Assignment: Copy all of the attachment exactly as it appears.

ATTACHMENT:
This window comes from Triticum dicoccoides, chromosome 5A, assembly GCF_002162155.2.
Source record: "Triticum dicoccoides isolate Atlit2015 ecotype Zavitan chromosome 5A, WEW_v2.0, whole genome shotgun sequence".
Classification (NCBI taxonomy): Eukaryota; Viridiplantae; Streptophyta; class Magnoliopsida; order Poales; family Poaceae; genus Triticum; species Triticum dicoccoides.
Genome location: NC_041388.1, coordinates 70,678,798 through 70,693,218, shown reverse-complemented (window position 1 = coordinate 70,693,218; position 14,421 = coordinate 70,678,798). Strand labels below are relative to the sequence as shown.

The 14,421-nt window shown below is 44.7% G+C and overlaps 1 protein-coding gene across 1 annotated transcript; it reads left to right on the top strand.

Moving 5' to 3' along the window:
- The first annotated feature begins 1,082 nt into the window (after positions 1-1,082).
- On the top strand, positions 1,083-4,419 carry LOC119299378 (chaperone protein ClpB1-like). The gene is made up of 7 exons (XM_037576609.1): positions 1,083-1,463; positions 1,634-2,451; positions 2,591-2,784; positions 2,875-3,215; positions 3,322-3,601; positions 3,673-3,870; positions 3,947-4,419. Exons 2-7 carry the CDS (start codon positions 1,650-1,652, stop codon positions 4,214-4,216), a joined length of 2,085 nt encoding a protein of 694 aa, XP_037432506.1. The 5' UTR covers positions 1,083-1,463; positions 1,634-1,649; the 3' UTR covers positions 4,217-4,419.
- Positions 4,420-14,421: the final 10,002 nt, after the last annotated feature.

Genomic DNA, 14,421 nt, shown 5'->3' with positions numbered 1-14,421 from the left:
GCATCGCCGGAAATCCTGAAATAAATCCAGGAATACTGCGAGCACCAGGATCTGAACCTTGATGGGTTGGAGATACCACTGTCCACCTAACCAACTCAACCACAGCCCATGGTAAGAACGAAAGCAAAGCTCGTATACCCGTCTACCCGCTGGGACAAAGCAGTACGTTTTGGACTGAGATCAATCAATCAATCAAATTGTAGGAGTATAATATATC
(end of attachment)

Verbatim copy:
This window comes from Triticum dicoccoides, chromosome 5A, assembly GCF_002162155.2.
Source record: "Triticum dicoccoides isolate Atlit2015 ecotype Zavitan chromosome 5A, WEW_v2.0, whole genome shotgun sequence".
Classification (NCBI taxonomy): Eukaryota; Viridiplantae; Streptophyta; class Magnoliopsida; order Poales; family Poaceae; genus Triticum; species Triticum dicoccoides.
Genome location: NC_041388.1, coordinates 70,678,798 through 70,693,218, shown reverse-complemented (window position 1 = coordinate 70,693,218; position 14,421 = coordinate 70,678,798). Strand labels below are relative to the sequence as shown.

The 14,421-nt window shown below is 44.7% G+C and overlaps 1 protein-coding gene across 1 annotated transcript; it reads left to right on the top strand.

Moving 5' to 3' along the window:
- The first annotated feature begins 1,082 nt into the window (after positions 1-1,082).
- On the top strand, positions 1,083-4,419 carry LOC119299378 (chaperone protein ClpB1-like). The gene is made up of 7 exons (XM_037576609.1): positions 1,083-1,463; positions 1,634-2,451; positions 2,591-2,784; positions 2,875-3,215; positions 3,322-3,601; positions 3,673-3,870; positions 3,947-4,419. Exons 2-7 carry the CDS (start codon positions 1,650-1,652, stop codon positions 4,214-4,216), a joined length of 2,085 nt encoding a protein of 694 aa, XP_037432506.1. The 5' UTR covers positions 1,083-1,463; positions 1,634-1,649; the 3' UTR covers positions 4,217-4,419.
- Positions 4,420-14,421: the final 10,002 nt, after the last annotated feature.

Genomic DNA, 14,421 nt, shown 5'->3' with positions numbered 1-14,421 from the left:
GCATCGCCGGAAATCCTGAAATAAATCCAGGAATACTGCGAGCACCAGGATCTGAACCTTGATGGGTTGGAGATACCACTGTCCACCTAACCAACTCAACCACAGCCCATGGTAAGAACGAAAGCAAAGCTCGTATACCCGTCTACCCGCTGGGACAAAGCAGTACGTTTTGGACTGAGATCAATCAATCAATCAAATTGTAGGAGTATAATATATC